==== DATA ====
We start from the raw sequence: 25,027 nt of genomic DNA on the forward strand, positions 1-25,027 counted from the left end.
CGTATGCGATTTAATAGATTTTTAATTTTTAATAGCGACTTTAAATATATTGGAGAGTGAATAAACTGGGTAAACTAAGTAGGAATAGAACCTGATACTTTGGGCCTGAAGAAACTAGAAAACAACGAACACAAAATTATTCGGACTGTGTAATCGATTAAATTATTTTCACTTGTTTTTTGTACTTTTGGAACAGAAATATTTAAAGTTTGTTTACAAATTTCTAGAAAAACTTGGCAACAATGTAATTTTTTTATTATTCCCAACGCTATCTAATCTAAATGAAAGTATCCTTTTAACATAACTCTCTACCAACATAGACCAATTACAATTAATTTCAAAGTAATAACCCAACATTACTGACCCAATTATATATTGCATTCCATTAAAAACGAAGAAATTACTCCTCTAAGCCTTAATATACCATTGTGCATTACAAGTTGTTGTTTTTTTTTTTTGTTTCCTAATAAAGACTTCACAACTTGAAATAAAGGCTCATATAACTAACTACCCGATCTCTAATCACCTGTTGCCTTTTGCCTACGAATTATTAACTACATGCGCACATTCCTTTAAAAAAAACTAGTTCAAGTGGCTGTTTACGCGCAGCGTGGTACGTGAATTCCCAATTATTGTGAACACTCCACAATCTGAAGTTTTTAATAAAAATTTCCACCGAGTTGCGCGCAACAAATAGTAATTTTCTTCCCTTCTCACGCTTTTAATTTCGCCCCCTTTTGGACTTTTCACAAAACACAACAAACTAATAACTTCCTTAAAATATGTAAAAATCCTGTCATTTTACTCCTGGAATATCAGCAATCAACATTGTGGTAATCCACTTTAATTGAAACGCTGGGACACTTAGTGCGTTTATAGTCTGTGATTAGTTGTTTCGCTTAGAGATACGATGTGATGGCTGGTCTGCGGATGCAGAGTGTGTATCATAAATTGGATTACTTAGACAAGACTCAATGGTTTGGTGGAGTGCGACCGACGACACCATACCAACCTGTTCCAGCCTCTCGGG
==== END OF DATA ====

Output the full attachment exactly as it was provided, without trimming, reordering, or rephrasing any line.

We start from the raw sequence: 25,027 nt of genomic DNA on the forward strand, positions 1-25,027 counted from the left end.
CGTATGCGATTTAATAGATTTTTAATTTTTAATAGCGACTTTAAATATATTGGAGAGTGAATAAACTGGGTAAACTAAGTAGGAATAGAACCTGATACTTTGGGCCTGAAGAAACTAGAAAACAACGAACACAAAATTATTCGGACTGTGTAATCGATTAAATTATTTTCACTTGTTTTTTGTACTTTTGGAACAGAAATATTTAAAGTTTGTTTACAAATTTCTAGAAAAACTTGGCAACAATGTAATTTTTTTATTATTCCCAACGCTATCTAATCTAAATGAAAGTATCCTTTTAACATAACTCTCTACCAACATAGACCAATTACAATTAATTTCAAAGTAATAACCCAACATTACTGACCCAATTATATATTGCATTCCATTAAAAACGAAGAAATTACTCCTCTAAGCCTTAATATACCATTGTGCATTACAAGTTGTTGTTTTTTTTTTTTGTTTCCTAATAAAGACTTCACAACTTGAAATAAAGGCTCATATAACTAACTACCCGATCTCTAATCACCTGTTGCCTTTTGCCTACGAATTATTAACTACATGCGCACATTCCTTTAAAAAAAACTAGTTCAAGTGGCTGTTTACGCGCAGCGTGGTACGTGAATTCCCAATTATTGTGAACACTCCACAATCTGAAGTTTTTAATAAAAATTTCCACCGAGTTGCGCGCAACAAATAGTAATTTTCTTCCCTTCTCACGCTTTTAATTTCGCCCCCTTTTGGACTTTTCACAAAACACAACAAACTAATAACTTCCTTAAAATATGTAAAAATCCTGTCATTTTACTCCTGGAATATCAGCAATCAACATTGTGGTAATCCACTTTAATTGAAACGCTGGGACACTTAGTGCGTTTATAGTCTGTGATTAGTTGTTTCGCTTAGAGATACGATGTGATGGCTGGTCTGCGGATGCAGAGTGTGTATCATAAATTGGATTACTTAGACAAGACTCAATGGTTTGGTGGAGTGCGACCGACGACACCATACCAACCTGTTCCAGCCTCTCGGG